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Dispelling The Magic: Juju The Web Series, Episodes Five & Six Recap

Adulting is be difficult. But add discovering your history through inner ancestral power with Salem descendants hot on your tail as a black milennial woman who cannot make bills, dating whomps, and burnout magically disappear... you've got Juju.

Review by Carolyn Mauricette (@vfdpixie)

Callin' My Spirits & Sufi Women, Part 1 [Finale]

Episode five of Juju, “Callin' My Spirits”, gets to the heart of things with the three witches as Gigi, Yaya, and Ally finally meet with Adoama so she can reveal to the trio more about who they are.

In the last episode, Gigi met a guy named mysterious guy named Jules (Tremayne Miller) One of her boyfriends, Kyle notices and isn't happy with any additional male attention she receives. In fact, he wants her to be monogamous with him, but she's turned off by his request and treats him harshly. Her anger also unleashes her powers, knocking him out cold. Before the women can freak out, Adoama comes to the rescue and tells them they’re witches just like her and were always meant to find each other because they are magically linked. Yaya and Ally discover they both possess a crystal with a exact symbol that has been passed down to them from their mothers.

This starts to make sense to them, but Gigi hasn't had the same experience. At Adoama's compassionate suggestion, Gigi makes a difficult call to her father. 'Did mom leave me anything?' was the essential request, the message was left in his voicemail. We finally see a crack in the dam that Gigi has carefully erected. It would be great to see more of her depth pushing through her emotional blocks. What's behind her estranged relationship with her immediate family? Will she fully and maturly embrace the bond with herself, Ally, and Yaya that is growing stronger? This coming together is critical as a growing evil threatens their newfound bond and skills.

The following episode is the finale. It’s broken up into two parts and part one, “Sufi Women,” shows us how Ally, who is still skeptical of their powers, is secretly desperate to have her Abuela (grandmother) back. She uses the spell book that Adoama introduced to, the exact one her Abuela had, in an attempt at resurrection. Adoama scolds Ally, realizing she has her work cut out for her. These three women are still learning just how powerful they are and unaware of the rules of being a witch.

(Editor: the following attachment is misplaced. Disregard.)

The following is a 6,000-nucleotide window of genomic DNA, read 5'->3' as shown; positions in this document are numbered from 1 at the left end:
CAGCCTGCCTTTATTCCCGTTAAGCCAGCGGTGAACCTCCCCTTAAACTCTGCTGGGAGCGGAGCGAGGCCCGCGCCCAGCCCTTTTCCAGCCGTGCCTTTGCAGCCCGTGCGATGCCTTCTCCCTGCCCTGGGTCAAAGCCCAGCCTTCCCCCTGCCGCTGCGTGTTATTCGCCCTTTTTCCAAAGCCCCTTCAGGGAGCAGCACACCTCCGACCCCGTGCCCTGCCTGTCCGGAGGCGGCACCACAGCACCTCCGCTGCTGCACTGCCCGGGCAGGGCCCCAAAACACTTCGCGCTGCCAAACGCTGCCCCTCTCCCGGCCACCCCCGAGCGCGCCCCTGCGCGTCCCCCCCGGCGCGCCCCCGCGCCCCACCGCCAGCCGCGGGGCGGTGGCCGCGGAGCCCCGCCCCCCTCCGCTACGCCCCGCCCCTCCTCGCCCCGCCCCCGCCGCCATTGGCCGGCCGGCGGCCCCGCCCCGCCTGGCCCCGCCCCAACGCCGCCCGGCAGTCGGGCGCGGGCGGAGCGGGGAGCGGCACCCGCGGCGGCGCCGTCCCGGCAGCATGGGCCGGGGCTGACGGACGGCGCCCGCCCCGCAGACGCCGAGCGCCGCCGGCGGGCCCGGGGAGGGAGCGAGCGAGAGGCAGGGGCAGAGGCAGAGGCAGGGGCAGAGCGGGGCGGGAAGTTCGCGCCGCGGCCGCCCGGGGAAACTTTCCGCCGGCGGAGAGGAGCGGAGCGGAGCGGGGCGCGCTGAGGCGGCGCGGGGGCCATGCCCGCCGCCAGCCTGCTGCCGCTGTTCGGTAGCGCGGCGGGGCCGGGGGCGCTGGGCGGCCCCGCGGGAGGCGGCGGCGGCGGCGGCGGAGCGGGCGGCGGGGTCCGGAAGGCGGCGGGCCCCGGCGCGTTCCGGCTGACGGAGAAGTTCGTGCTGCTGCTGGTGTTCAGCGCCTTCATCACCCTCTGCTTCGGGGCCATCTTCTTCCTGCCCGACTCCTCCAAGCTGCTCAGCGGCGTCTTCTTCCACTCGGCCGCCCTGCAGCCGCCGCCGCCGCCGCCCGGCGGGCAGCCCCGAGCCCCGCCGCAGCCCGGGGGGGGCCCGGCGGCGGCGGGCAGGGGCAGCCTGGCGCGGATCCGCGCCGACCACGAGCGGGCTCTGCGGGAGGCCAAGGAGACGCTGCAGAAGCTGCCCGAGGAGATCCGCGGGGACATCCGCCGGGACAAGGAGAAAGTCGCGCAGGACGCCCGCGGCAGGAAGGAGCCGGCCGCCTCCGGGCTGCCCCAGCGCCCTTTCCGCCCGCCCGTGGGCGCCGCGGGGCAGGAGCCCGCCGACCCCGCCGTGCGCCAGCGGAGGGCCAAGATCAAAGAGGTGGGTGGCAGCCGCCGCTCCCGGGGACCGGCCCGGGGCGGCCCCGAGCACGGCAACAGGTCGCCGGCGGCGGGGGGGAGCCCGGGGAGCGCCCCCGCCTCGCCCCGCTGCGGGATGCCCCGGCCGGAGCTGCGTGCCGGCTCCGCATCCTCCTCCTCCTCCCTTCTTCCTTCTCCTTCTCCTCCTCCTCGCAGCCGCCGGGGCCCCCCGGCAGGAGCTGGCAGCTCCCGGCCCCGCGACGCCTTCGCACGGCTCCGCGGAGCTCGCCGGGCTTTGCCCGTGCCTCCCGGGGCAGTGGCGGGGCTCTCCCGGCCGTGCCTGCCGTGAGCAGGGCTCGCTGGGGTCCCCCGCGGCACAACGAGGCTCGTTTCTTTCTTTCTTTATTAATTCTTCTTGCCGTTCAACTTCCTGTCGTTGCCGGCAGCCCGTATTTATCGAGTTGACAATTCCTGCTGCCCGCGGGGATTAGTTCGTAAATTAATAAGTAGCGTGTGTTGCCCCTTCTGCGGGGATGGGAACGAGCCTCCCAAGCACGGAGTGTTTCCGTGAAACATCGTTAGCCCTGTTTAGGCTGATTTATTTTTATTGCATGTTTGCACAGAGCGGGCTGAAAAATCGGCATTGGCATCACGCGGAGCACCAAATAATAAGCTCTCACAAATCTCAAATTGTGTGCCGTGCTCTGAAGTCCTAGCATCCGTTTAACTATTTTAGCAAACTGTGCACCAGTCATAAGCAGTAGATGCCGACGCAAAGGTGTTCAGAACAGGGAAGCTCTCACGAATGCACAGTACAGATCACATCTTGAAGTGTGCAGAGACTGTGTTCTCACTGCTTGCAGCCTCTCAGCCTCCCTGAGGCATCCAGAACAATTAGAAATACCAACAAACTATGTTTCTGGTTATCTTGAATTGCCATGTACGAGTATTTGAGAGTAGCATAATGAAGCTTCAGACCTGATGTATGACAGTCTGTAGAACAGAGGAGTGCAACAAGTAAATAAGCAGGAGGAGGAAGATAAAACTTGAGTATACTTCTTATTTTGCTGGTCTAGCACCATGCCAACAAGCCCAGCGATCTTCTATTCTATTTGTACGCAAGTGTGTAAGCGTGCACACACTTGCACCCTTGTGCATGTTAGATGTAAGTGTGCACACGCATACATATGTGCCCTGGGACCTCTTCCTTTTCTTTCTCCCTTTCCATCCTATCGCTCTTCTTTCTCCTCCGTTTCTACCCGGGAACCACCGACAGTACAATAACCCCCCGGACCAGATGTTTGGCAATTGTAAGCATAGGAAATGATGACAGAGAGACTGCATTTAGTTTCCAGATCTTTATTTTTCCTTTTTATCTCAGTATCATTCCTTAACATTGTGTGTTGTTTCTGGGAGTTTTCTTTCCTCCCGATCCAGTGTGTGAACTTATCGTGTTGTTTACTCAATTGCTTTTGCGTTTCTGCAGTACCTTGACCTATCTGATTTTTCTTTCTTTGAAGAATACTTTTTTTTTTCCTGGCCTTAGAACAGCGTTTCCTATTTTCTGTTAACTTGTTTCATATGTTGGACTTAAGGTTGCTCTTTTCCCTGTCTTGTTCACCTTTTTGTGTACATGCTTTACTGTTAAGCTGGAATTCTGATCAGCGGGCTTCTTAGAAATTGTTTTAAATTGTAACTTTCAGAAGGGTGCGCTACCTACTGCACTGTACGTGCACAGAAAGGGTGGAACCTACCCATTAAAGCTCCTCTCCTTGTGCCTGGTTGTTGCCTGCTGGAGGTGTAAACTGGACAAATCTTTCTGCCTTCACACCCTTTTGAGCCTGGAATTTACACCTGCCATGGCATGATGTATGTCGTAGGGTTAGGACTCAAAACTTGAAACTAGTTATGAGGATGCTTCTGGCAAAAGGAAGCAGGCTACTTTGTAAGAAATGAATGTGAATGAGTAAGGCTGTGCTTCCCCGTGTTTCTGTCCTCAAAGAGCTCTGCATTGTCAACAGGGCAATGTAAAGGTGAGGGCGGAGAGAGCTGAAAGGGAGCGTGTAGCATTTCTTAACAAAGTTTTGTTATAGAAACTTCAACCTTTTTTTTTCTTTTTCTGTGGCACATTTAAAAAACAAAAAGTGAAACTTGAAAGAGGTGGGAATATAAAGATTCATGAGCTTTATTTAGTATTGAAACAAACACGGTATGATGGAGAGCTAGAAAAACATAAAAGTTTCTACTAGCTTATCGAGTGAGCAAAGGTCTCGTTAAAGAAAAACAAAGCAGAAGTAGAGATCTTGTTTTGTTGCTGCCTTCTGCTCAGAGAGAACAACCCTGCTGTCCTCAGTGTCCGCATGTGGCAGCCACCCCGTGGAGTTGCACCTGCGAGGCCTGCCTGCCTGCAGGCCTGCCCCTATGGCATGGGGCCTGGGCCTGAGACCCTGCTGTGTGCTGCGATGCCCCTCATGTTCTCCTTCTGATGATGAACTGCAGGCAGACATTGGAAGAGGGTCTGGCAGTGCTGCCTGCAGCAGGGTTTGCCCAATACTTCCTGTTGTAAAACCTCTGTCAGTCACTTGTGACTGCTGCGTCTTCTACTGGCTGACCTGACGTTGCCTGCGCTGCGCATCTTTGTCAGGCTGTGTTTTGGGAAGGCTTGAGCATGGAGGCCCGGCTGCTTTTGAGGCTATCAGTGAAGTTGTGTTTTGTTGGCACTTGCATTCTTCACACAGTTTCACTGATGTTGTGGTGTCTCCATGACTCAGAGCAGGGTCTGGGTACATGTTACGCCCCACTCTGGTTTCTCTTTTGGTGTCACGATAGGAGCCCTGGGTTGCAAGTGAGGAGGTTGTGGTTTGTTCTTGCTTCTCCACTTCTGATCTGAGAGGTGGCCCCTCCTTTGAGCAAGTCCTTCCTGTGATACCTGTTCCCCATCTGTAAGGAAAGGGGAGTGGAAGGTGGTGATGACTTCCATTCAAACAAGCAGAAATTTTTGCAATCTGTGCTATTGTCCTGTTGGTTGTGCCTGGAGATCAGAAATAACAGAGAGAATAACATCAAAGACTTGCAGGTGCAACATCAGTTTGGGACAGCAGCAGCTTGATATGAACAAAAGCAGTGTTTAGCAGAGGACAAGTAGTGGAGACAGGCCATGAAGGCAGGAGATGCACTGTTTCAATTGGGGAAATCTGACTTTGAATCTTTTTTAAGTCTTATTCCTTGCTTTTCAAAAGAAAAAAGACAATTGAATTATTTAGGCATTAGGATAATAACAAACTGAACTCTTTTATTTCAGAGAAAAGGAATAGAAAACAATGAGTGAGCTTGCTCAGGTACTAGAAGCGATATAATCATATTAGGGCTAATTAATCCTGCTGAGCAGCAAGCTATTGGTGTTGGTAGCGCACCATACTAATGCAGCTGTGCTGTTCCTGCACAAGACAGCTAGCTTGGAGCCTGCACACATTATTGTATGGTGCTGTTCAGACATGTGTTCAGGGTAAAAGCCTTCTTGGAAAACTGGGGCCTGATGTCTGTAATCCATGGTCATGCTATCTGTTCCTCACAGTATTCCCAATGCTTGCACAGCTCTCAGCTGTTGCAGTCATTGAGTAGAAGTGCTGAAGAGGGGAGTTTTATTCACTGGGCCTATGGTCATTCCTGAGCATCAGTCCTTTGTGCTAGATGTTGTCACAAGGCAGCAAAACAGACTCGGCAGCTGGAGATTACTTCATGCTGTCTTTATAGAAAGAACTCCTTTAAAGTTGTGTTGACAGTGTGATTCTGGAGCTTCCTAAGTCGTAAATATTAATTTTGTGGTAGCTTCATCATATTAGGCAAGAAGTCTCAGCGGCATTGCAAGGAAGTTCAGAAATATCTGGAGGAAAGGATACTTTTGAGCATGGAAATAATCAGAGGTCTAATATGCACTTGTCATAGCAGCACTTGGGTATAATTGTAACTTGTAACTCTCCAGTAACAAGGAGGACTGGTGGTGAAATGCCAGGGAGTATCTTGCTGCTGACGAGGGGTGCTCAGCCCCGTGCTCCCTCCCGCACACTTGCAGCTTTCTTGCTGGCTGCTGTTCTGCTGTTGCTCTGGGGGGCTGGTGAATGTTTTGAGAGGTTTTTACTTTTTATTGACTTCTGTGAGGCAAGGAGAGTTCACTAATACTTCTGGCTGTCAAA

Gigi later receives a small box on her doorstep, presumably from her unseen father with a note that her mother left her, predictably, a crystal similar to Yaya and Ally's. At the same time, Kyle arrives deceptively apologetic and Gigi's moment of forgiveness allows for an opportunity for Kyle's unknown plans to move into action. We're left with a cliffhanger; one that shows the imminent danger the women are in.

It's clear that our three young witches need help to control their powers so they can be ready to battle with the evil forces circling them, but whether they are truly ready to harness their greatness is yet to be seen. With Ally still hiding her doubt laced with desperation, Gigi’s flippant use of her powers of control and Yaya trying to be the mediator at work and between her girls, I wonder if they will be able to focus in order to defeat the mysterious and evil Jasmine and her cohorts.

We’ll have to wait for the second part of the finale to find out!




About The Author

Carolyn is a film programmer for the Blood in the Snow Film Festival and a contributing author to the first edition of the Women in Horror Annual, The Encyclopedia of Japanese Horror Films (Rowman & Littlefield), and The Encyclopedia of Racism in American Films (Rowman & Littlefield).  She is a Rotten Tomatoes-approved critic and has also written pieces on diversity and women in sci-fi for Graveyard Shift Sisters, film reviews for Cinema Axis, and Rue Morgue Magazine, online and in print, and articles in Grim Magazine. Her focus is on independent and Canadian horror, women in horror, and the representation of people of color within the genre. She has a new site, View From The Dark, where she deep dives into race and representation of people of color in genre film. You can follow her on Twitter (@vfdpixie)

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